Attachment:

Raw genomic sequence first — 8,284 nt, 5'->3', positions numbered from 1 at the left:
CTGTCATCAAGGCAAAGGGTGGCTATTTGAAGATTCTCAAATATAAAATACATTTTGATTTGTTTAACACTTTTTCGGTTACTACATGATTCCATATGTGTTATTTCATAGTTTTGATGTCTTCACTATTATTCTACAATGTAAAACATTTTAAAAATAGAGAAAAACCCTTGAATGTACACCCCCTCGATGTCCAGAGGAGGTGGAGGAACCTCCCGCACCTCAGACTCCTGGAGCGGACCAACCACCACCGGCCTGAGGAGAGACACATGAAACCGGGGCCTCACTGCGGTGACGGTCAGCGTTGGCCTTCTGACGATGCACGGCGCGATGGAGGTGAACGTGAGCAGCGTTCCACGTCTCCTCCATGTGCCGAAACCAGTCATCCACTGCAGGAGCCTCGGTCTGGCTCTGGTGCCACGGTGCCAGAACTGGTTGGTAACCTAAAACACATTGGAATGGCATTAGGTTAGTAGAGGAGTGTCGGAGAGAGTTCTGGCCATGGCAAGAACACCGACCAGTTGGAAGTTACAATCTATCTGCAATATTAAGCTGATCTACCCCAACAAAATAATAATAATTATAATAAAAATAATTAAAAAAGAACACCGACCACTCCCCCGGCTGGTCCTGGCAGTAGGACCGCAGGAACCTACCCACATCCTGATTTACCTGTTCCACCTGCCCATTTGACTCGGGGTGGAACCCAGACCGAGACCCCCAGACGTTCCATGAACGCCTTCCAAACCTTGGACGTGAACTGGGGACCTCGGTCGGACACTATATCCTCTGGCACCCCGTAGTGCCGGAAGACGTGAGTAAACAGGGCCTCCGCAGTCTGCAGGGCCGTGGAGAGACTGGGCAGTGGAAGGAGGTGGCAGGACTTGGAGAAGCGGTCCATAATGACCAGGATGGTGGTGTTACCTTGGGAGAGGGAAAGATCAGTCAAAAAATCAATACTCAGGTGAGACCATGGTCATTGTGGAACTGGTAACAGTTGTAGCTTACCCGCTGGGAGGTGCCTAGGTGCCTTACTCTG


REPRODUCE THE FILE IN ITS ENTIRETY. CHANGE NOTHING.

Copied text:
Raw genomic sequence first — 8,284 nt, 5'->3', positions numbered from 1 at the left:
CTGTCATCAAGGCAAAGGGTGGCTATTTGAAGATTCTCAAATATAAAATACATTTTGATTTGTTTAACACTTTTTCGGTTACTACATGATTCCATATGTGTTATTTCATAGTTTTGATGTCTTCACTATTATTCTACAATGTAAAACATTTTAAAAATAGAGAAAAACCCTTGAATGTACACCCCCTCGATGTCCAGAGGAGGTGGAGGAACCTCCCGCACCTCAGACTCCTGGAGCGGACCAACCACCACCGGCCTGAGGAGAGACACATGAAACCGGGGCCTCACTGCGGTGACGGTCAGCGTTGGCCTTCTGACGATGCACGGCGCGATGGAGGTGAACGTGAGCAGCGTTCCACGTCTCCTCCATGTGCCGAAACCAGTCATCCACTGCAGGAGCCTCGGTCTGGCTCTGGTGCCACGGTGCCAGAACTGGTTGGTAACCTAAAACACATTGGAATGGCATTAGGTTAGTAGAGGAGTGTCGGAGAGAGTTCTGGCCATGGCAAGAACACCGACCAGTTGGAAGTTACAATCTATCTGCAATATTAAGCTGATCTACCCCAACAAAATAATAATAATTATAATAAAAATAATTAAAAAAGAACACCGACCACTCCCCCGGCTGGTCCTGGCAGTAGGACCGCAGGAACCTACCCACATCCTGATTTACCTGTTCCACCTGCCCATTTGACTCGGGGTGGAACCCAGACCGAGACCCCCAGACGTTCCATGAACGCCTTCCAAACCTTGGACGTGAACTGGGGACCTCGGTCGGACACTATATCCTCTGGCACCCCGTAGTGCCGGAAGACGTGAGTAAACAGGGCCTCCGCAGTCTGCAGGGCCGTGGAGAGACTGGGCAGTGGAAGGAGGTGGCAGGACTTGGAGAAGCGGTCCATAATGACCAGGATGGTGGTGTTACCTTGGGAGAGGGAAAGATCAGTCAAAAAATCAATACTCAGGTGAGACCATGGTCATTGTGGAACTGGTAACAGTTGTAGCTTACCCGCTGGGAGGTGCCTAGGTGCCTTACTCTG